The Accelerator Program leverages partners’ expertise and funding to support countries’ FLN-related reforms. In 2020, the World Bank launched the Accelerator Program with BMGF, USAID, UNESCO, UNICEF, and FCDO. The program aims to help member countries in monitoring learning, establishing national targets, strengthening accountability, and channeling education investments effectively to improve foundational skills at scale over 3-5 years. Support is conditional on countries’ demonstrated commitment to tackle learning poverty, and willingness to measure learning outcomes and submit an investment plan. The World Bank and Accelerator Program stakeholders align on resources and expertise to support partners in (1) developing country targets, (2) developing costed investment cases for achieving those targets, and (3) supporting implementation capacity.

Impact and Outlook


Previous impact assessments highlighted limited impact of past projects on learning. Impact evaluations conducted by the World Bank’s Independent Evaluation Group noted the limited effectiveness of the Bank’s education interventions on improving learning outcomes, in particular within primary education (IEG, 2004; IEG, 2011). Issues included the complexity of project design, lack of country ownership, political commitment, and technical capacity among client countries. A new evaluation, began in mid-2022, is yet to deliver results; the increasing strategic focus on learning outcomes and learning poverty, together with a number of new projects, suggests that the World Bank has, at least in part, responded to some of the issues in earlier reports.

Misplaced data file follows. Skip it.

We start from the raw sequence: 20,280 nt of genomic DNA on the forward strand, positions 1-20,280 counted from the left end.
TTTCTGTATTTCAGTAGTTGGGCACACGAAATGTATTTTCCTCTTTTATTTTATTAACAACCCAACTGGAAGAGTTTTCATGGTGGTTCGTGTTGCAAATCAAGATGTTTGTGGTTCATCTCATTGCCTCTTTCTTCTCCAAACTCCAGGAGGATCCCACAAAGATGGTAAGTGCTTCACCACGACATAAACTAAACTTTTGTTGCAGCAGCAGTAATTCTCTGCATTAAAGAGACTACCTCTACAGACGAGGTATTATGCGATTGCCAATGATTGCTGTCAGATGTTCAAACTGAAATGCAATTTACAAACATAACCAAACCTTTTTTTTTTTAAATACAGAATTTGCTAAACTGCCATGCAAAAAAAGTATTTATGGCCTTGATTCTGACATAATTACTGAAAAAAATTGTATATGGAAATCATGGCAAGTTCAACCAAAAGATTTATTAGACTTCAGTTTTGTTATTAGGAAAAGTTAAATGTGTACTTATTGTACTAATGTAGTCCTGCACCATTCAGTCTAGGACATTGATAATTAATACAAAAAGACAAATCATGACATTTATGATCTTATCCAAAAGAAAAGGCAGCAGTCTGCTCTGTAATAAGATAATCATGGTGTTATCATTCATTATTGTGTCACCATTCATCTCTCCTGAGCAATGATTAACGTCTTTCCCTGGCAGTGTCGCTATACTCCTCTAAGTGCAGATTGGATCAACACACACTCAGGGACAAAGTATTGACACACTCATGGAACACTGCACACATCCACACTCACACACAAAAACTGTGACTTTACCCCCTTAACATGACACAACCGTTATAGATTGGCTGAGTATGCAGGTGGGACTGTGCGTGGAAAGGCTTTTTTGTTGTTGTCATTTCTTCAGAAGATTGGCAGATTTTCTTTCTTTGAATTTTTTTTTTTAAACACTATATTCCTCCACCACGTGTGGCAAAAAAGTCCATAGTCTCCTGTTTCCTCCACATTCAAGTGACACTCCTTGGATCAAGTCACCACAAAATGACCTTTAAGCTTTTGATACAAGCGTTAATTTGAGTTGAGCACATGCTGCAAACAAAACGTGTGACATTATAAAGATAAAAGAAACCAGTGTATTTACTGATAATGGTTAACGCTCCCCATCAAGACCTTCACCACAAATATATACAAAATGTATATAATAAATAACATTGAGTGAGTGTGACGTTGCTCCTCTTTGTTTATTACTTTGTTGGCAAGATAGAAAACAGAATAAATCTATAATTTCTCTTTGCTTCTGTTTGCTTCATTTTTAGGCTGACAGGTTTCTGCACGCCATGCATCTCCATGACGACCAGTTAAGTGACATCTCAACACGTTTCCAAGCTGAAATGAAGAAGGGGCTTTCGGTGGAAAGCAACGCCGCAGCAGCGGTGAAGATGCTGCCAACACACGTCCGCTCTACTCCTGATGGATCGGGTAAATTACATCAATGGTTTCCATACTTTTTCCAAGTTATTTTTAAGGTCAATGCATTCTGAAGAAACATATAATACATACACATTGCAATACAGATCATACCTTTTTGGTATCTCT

FLN-related funding is expected to increase. The World Bank’s strategic focus on and funding for FLN-related topics is likely to expand further. Recently introduced new strategic frameworks and initiatives suggest that learning remains a key priority for the World Bank, illustrated by the Commitment to Action at the TES 2022. Funding is likely to follow suit, given that, with bilateral funding receding, the World Bank and other UNICEF are poised to play a larger role in development finance. The World Bank states that in FY2020-2022, new commitments for projects to improve learning amount to US$5 billion. Following the World Bank’s recent strategic ambitions around foundational learning and learning poverty, a significant portion of this will likely be translated into funding disbursed to FLN specifically.